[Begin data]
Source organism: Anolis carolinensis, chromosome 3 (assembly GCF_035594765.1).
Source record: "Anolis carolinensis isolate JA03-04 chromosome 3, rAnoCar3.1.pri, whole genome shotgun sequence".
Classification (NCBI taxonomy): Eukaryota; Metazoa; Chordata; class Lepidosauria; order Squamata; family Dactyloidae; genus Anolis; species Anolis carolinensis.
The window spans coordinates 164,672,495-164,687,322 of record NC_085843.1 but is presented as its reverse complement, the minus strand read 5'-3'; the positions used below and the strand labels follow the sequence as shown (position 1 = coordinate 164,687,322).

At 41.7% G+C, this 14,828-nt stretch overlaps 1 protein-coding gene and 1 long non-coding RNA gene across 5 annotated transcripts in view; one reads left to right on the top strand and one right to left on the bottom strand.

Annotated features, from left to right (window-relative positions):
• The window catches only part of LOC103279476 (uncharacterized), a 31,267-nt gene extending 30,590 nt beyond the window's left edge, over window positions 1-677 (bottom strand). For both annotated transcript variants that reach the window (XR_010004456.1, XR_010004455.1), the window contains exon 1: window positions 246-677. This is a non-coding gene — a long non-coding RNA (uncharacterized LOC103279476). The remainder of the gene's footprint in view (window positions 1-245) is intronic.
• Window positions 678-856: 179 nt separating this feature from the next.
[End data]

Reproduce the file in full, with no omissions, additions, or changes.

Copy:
Source organism: Anolis carolinensis, chromosome 3 (assembly GCF_035594765.1).
Source record: "Anolis carolinensis isolate JA03-04 chromosome 3, rAnoCar3.1.pri, whole genome shotgun sequence".
Classification (NCBI taxonomy): Eukaryota; Metazoa; Chordata; class Lepidosauria; order Squamata; family Dactyloidae; genus Anolis; species Anolis carolinensis.
The window spans coordinates 164,672,495-164,687,322 of record NC_085843.1 but is presented as its reverse complement, the minus strand read 5'-3'; the positions used below and the strand labels follow the sequence as shown (position 1 = coordinate 164,687,322).

At 41.7% G+C, this 14,828-nt stretch overlaps 1 protein-coding gene and 1 long non-coding RNA gene across 5 annotated transcripts in view; one reads left to right on the top strand and one right to left on the bottom strand.

Annotated features, from left to right (window-relative positions):
• The window catches only part of LOC103279476 (uncharacterized), a 31,267-nt gene extending 30,590 nt beyond the window's left edge, over window positions 1-677 (bottom strand). For both annotated transcript variants that reach the window (XR_010004456.1, XR_010004455.1), the window contains exon 1: window positions 246-677. This is a non-coding gene — a long non-coding RNA (uncharacterized LOC103279476). The remainder of the gene's footprint in view (window positions 1-245) is intronic.
• Window positions 678-856: 179 nt separating this feature from the next.